On May 11, the Director of National Intelligence's office declassified some rulings by a Foreign Intelligence Surveillance Act (FISA) court, explaining why the National Security Agency had limited its surveillance of emails and text messages from American citizens. Most of the ruling concerned the NSA's apparently since-corrected use of Section 702 of the 2008 FISA Amendments Act, but, as Circa notes, 83 pages into the 98-page ruling, the FISA court reserved some criticism for the FBI, too.
The FBI has access to certain FISA data from the NSA, but it's required to follow privacy "minimization procedures" and it can't share the FISA data with anyone outside the government, among other restrictions. But on at least two occasions, the FBI shared raw FISA data with private contractors (whose names and functions are redacted), apparently for analytical purposes, and the court notes that the government acknowledged in October that it's "investigating whether there have been similar cases in which the FBI improperly afforded non-FBI personnel access to raw FISA-acquired information on FBI systems."
The contractors were trained on FBI minimization procedures and "stored the information only on FBI systems, and did not disseminate it further," the court said, and though the FBI has correct its identified violations involving contractors, "the court is "nonetheless concerned about the FBI's apparent disregard of minimization rules and whether the FBI is engaging in similar disclosures of raw Section 702 information that have not been reported."
In a statement to Circa, the FBI said that "as indicated in its opinion, the court determined that the past and current standard minimization procedures are consistent with the Fourth Amendment and met the statutory definition of those procedures under Section 702." Congress has to renew the FISA Amendments Act this year, or it expires, and lawmakers are trying to figure out where to draw the line between privacy rights and legitimate counterterrorism and law enforcement. Peter Weber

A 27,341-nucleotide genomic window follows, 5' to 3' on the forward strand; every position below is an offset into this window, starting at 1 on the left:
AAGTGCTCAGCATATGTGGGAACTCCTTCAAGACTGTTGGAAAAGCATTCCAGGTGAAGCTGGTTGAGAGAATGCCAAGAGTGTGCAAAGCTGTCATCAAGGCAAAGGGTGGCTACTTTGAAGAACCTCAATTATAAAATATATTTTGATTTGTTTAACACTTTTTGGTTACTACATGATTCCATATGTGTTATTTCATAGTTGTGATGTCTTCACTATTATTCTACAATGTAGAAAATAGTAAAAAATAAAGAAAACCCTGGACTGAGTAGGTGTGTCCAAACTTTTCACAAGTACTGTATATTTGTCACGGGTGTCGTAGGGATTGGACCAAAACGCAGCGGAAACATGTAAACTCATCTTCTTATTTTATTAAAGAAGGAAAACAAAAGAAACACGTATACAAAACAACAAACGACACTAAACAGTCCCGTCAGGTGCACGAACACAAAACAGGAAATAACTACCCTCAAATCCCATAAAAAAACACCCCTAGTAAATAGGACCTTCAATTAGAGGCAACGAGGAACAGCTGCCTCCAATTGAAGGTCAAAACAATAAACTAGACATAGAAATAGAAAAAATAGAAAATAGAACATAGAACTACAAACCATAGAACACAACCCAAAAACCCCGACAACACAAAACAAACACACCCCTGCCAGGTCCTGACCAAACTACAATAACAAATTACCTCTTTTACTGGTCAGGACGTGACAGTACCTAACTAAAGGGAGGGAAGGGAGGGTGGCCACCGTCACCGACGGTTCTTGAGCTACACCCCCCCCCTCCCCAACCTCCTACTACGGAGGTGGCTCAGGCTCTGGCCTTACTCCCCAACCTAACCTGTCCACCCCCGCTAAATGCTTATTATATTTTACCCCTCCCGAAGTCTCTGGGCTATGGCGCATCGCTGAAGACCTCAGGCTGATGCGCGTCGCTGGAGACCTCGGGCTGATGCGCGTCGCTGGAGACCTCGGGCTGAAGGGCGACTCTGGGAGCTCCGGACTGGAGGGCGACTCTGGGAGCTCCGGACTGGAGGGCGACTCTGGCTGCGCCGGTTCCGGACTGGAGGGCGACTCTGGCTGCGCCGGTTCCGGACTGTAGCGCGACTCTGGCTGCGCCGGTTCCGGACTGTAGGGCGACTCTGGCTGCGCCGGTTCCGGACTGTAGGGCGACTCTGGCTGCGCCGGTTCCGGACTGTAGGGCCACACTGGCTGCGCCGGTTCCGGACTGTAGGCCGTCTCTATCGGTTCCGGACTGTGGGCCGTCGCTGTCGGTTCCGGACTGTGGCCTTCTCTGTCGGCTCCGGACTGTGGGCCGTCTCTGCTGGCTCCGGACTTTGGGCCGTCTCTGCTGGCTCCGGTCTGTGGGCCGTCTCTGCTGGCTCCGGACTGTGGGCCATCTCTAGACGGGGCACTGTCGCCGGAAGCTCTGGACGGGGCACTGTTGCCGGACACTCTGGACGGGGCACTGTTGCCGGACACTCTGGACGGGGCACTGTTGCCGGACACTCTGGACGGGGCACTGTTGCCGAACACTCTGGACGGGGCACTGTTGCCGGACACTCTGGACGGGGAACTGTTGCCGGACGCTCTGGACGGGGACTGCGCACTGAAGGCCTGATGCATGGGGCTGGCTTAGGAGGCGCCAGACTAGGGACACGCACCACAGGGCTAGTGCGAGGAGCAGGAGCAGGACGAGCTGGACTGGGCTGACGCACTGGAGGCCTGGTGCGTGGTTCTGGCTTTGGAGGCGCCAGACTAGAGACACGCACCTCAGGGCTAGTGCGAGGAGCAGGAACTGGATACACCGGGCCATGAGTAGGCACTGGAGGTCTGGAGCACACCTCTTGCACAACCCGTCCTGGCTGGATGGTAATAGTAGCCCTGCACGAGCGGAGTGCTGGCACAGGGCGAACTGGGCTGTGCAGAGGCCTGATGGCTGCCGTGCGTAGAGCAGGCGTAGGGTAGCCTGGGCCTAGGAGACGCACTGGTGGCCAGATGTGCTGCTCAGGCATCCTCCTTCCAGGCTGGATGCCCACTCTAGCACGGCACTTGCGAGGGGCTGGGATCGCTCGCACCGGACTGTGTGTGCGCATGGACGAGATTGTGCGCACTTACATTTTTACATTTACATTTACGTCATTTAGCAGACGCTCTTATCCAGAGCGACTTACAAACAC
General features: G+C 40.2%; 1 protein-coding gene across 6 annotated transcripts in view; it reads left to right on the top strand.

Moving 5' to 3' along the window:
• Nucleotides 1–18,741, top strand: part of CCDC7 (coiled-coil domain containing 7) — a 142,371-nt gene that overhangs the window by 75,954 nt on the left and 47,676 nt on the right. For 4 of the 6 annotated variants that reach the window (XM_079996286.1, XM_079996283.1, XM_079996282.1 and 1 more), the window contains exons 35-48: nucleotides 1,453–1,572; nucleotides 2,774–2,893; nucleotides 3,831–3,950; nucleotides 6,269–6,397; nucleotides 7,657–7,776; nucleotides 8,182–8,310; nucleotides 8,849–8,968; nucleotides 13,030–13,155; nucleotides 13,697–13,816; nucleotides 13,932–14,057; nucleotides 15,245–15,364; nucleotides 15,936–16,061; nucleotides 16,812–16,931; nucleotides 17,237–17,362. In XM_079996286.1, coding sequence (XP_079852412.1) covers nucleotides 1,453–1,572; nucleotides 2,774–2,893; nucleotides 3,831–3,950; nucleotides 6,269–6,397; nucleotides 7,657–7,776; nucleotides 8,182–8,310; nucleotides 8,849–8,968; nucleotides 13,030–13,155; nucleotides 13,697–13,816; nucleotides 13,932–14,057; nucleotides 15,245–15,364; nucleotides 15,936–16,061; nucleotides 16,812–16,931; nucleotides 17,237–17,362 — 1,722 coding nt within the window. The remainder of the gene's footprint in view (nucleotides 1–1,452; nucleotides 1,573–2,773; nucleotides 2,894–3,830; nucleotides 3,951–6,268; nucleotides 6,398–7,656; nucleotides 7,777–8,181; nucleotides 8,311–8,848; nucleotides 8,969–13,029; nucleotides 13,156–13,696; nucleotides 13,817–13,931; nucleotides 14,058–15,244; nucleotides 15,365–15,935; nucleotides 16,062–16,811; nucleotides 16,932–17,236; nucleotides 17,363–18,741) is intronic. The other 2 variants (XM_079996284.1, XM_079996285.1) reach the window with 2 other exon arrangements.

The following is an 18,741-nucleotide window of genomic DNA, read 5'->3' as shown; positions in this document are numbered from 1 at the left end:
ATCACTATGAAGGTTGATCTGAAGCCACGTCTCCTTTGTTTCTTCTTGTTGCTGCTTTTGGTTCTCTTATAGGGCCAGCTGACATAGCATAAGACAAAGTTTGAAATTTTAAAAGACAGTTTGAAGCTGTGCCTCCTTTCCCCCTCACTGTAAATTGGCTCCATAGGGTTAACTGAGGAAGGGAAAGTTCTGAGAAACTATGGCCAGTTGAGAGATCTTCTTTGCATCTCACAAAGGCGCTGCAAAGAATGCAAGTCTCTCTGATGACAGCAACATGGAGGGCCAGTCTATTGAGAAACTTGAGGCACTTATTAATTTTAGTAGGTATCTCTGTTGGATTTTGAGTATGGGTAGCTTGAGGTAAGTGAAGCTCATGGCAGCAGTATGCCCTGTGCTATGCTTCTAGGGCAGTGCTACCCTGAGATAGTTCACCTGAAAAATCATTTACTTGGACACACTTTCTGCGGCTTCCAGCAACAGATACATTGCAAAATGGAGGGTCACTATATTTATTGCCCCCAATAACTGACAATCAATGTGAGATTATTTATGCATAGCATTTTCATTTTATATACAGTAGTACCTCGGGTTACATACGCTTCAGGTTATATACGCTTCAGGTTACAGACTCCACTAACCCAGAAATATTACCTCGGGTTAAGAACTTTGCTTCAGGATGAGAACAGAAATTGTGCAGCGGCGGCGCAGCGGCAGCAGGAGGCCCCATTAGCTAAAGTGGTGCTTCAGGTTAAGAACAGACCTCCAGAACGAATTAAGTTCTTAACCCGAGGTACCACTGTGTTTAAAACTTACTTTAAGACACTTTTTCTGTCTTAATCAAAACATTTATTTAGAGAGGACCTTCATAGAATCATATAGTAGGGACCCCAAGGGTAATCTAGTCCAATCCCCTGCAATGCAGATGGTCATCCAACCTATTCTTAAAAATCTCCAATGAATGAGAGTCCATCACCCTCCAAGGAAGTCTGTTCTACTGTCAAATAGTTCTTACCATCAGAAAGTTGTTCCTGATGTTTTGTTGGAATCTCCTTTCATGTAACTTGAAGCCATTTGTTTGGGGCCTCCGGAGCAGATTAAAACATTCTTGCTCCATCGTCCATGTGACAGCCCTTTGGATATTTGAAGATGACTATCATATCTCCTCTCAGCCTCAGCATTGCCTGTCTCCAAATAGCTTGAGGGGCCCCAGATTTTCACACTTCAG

Police facial-recognition database systems across the U.S. already have the faces of half of American adults on file, a study published Tuesday by researchers at Georgetown University's Center on Privacy and Technology revealed. The researchers found that the collection of photos "is not limited to serious criminals" — or even limited "at all, really."
In total, more than 117 million American adults are already in the law enforcement database. The Atlanticreported that while "some departments only use facial-recognition to confirm the identity of a suspect who's been detained," other departments "continuously analyze footage from surveillance cameras to determine exactly who is walking by at any particular moment." Some facial-recognition networks cross-reference the information with "databases of ID photos such as driver's licenses," Mashablereported.
Moreover, a majority of the states using these databases don't have laws regulating police use of face-recognition technology. "Never before has federal law enforcement created a biometric database — or network of databases — that is primarily made up of law-abiding Americans," the report said, noting that "face recognition, when it's used most aggressively, can change the nature of public spaces." Becca Stanek